chest pain after surgery

Chest pain should always be taken seriously, especially if you have recently had surgery.

However, chest pain can mean you have a heart attack and then have pain right in your chest. Understanding the differences is the key to protecting your health and full recovery.

The good news is that chest pain after surgery isn’t always a life-threatening emergency.

Depending on the type of surgery you have, chest pain may be a normal part of the healing process, especially if your incision is in the chest area. Chest pain can also be due to:

  • Heartburn
  • anxiety
  • Lung disease

Types of chest pain

The most important type of chest pain you should know is the type of chest pain that can be a sign of a life-threatening heart problem.

This type of chest pain is not caused by surgical pain, but by reduced blood flow to the heart muscle or a blood clot in the lungs.

Whether the pain is caused by a heart or lung problem, it is a very serious problem and must be treated immediately to prevent further injury or even death.

Signs of life-threatening chest pain

Never ignore this type of chest pain. Call 911 or go to the emergency room immediately if you experience:

  • Moderate to severe chest pain/pressure
  • Difficulty breathing
  • shortness of breath
  • activity increases pain
  • pain that spreads to the neck or jaw
  • arm pain, especially on the left side
  • Pain radiating from the chest to the back
  • anxiety
  • feeling of doom or fear
  • sweat
  • Sudden onset of symptoms for no apparent reason

People with diabetes, other types of medical conditions that may reduce pain, or people who take prescription pain relievers may experience milder chest pain during a heart attack.While this is rare, keep in mind that some people experience much less chest pain than others during a cardiac event.

after blood clot

If you have a blood clot after surgery, called deep vein thrombosis or DVT, you have a higher risk of the blood clot moving to the lungs,This is called a pulmonary embolism (PE) and is very serious.

If you are diagnosed with a blood clot (DVT), always treat chest pain as a serious complication unless proven otherwise. Seeking emergency treatment is the best course of action. At the very least, surgeons should be aware of new chest pain symptoms.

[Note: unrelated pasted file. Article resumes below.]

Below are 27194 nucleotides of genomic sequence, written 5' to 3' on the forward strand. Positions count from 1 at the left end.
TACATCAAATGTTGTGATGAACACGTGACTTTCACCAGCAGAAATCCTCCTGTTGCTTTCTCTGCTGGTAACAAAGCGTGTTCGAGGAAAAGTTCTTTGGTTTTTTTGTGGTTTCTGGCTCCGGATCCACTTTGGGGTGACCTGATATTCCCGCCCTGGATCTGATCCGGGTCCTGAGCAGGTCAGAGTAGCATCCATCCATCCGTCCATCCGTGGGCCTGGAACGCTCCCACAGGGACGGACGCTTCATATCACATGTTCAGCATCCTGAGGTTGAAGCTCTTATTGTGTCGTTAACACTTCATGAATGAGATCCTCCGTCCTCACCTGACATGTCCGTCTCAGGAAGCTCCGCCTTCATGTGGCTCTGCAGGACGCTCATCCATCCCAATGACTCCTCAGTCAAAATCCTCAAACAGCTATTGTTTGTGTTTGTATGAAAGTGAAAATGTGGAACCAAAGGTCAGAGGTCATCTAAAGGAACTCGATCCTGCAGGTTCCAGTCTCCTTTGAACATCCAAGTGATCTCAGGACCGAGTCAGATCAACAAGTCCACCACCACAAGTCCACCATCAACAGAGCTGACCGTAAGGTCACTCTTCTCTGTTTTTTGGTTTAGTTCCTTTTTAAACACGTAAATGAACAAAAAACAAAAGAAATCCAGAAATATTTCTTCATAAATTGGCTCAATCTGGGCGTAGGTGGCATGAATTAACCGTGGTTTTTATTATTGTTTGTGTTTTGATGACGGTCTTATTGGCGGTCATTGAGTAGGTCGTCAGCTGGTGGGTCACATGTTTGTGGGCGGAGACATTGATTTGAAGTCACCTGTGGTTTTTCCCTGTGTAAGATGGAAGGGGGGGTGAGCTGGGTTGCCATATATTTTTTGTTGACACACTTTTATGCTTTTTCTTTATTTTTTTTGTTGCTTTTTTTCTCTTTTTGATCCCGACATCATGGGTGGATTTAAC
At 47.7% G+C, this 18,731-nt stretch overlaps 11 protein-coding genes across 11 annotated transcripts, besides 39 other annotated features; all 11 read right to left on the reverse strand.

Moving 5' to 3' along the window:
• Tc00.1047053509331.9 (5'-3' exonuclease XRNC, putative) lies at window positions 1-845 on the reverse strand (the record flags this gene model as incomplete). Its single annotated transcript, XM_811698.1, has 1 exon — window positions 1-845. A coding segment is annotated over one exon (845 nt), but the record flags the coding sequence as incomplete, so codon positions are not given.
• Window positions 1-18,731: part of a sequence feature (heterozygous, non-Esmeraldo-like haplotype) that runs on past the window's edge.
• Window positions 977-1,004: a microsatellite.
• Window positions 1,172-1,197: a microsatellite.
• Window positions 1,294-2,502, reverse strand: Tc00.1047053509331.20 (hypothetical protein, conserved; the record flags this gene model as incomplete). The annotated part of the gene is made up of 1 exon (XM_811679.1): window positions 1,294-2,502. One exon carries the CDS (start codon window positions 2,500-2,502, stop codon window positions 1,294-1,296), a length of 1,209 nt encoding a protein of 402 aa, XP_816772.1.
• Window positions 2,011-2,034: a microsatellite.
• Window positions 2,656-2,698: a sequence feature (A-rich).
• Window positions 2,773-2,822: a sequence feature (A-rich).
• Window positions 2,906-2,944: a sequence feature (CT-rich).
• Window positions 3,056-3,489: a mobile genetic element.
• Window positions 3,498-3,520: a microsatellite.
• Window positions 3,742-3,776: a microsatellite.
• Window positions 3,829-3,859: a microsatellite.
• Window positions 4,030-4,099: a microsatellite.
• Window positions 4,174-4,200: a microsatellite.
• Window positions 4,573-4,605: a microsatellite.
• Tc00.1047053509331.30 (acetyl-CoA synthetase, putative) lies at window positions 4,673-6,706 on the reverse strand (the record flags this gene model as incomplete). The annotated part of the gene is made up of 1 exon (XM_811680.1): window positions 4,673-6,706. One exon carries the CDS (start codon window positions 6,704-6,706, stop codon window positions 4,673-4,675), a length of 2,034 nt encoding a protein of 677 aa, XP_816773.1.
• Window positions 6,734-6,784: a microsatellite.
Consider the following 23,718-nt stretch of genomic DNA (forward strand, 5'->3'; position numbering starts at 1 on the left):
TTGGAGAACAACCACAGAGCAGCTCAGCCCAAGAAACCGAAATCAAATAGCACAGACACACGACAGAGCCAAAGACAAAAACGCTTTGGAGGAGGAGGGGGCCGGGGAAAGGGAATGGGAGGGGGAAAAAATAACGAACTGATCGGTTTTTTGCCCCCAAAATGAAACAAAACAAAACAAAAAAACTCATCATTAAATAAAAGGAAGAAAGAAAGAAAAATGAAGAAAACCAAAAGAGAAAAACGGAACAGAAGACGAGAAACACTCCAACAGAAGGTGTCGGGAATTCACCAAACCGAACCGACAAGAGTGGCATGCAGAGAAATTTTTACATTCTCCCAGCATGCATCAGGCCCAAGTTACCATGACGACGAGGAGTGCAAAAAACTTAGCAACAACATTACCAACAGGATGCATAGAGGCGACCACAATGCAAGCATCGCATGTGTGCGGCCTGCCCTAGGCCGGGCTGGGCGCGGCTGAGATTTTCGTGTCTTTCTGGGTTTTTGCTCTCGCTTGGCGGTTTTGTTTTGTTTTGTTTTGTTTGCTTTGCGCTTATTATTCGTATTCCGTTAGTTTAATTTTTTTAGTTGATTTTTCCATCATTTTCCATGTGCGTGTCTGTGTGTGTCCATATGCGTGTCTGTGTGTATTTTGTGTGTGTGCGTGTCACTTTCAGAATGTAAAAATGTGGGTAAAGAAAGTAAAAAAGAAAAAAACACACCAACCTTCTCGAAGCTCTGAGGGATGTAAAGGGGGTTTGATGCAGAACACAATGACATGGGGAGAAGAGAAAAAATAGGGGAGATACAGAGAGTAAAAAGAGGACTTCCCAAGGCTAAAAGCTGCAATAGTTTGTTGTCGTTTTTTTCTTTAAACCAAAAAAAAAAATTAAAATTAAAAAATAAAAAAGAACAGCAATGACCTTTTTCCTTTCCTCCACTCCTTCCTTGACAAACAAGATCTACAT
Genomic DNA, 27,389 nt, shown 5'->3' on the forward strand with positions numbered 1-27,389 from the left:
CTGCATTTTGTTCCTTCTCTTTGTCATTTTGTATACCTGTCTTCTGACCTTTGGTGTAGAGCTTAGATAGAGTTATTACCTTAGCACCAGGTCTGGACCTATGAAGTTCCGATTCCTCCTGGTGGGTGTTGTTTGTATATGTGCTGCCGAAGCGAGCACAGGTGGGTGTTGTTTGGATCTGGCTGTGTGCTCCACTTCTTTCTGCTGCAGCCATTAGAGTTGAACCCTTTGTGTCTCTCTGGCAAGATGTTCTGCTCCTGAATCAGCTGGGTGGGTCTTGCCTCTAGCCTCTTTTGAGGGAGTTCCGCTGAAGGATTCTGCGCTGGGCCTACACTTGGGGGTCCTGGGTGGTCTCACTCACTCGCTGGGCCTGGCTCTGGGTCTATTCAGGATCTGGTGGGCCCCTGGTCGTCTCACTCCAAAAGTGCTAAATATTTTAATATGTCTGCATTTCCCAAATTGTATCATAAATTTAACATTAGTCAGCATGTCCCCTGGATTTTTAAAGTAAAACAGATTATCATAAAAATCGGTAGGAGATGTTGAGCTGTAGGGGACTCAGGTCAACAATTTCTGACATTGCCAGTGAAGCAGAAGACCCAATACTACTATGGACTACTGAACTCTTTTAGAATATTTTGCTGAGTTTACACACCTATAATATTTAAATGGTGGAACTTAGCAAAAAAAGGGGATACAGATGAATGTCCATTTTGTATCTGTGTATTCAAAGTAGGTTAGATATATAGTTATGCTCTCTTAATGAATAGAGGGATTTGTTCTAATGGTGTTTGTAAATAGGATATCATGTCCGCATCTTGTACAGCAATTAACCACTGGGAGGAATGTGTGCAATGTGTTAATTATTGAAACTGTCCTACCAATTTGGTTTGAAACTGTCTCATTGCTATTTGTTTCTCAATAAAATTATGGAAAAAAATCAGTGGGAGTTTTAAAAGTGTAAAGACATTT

Overview of Deep Vein Thrombosis

after surgery

If you have had chest surgery, expect some degree of chest pain. The difference is that this type of pain is surgical pain that occurs in the chest area, not chest pain caused by a serious problem with the heart or lungs.

Expect chest pain if:

  • you have an incision in your chest
  • you have had surgery on your heart or lungs or heart, especially if your breastbone is cut open as in open heart surgery
  • you have a chest tube placed

Often, surgery-related chest pain doesn’t cause the same symptoms as life-threatening heart or lung problems.

While deep breathing can be painful, it’s usually only severe when something moves the chest wall, such as coughing or sneezing, or doing physical activity. (Ask your healthcare provider how to relieve pain from coughing or sneezing.)

If you have a chest tube, your pain can be severe, especially when taking deep breaths or directly around the chest tube placement site. This is normal and most chest tubes are temporary – pain usually improves after extubation.

Symptoms of chest pain associated with surgery include:

  • Pain that worsens with chest movement
  • Pain that gets worse when you sneeze or cough
  • Pain that worsens when you take a deep breath
  • Gradually less pain as recovery continues
  • Improve pain with over-the-counter medicines such as ibuprofen
  • no difficulty breathing or shortness of breath
  • Pain that worsens when you lift your arm over your head

what to do

If you have chest pain, take these symptoms seriously. The presence of surgical chest pain doesn’t mean you won’t also have life-threatening chest pain. If you’re concerned that your pain isn’t just due to surgical healing, seek medical care right away.

Frequently Asked Questions

  • Is it normal to have difficulty breathing after surgery?

    It may be difficult to take a deep breath after surgery because you feel weak and sore. The pain may be worse if you have had chest or abdominal surgery. However, despite this discomfort, it is important to practice deep breathing. If you avoid coughing or take deep breaths, the mucus that needs to be removed from the airways can get trapped, which can lead to infection.

    understand more:

    Why do I have a sore throat after surgery?

  • How do I know if I have a blood clot after surgery?

    Often, a blood clot causes swelling in the area where the blood clot was located. You may have pain or tenderness and discoloration in your leg. If the clot moves to your lungs and develops a pulmonary embolism, you may experience sudden chest pain and shortness of breath. If you think you have a blood clot, seek medical attention as soon as possible.

    understand more:

    How to treat deep vein thrombosis

  • Is chest pain normal after surgery?

    Chest pain is common. Even if your surgery isn’t near your chest, you may experience muscle soreness from lying on the operating table, or because you can’t breathe deeply after surgery. Call your doctor if your pain cannot be treated with medication, or if the pain lasts longer than the surgeon estimates.

    understand more:

    Cardiothoracic Surgery: Everything You Need to Know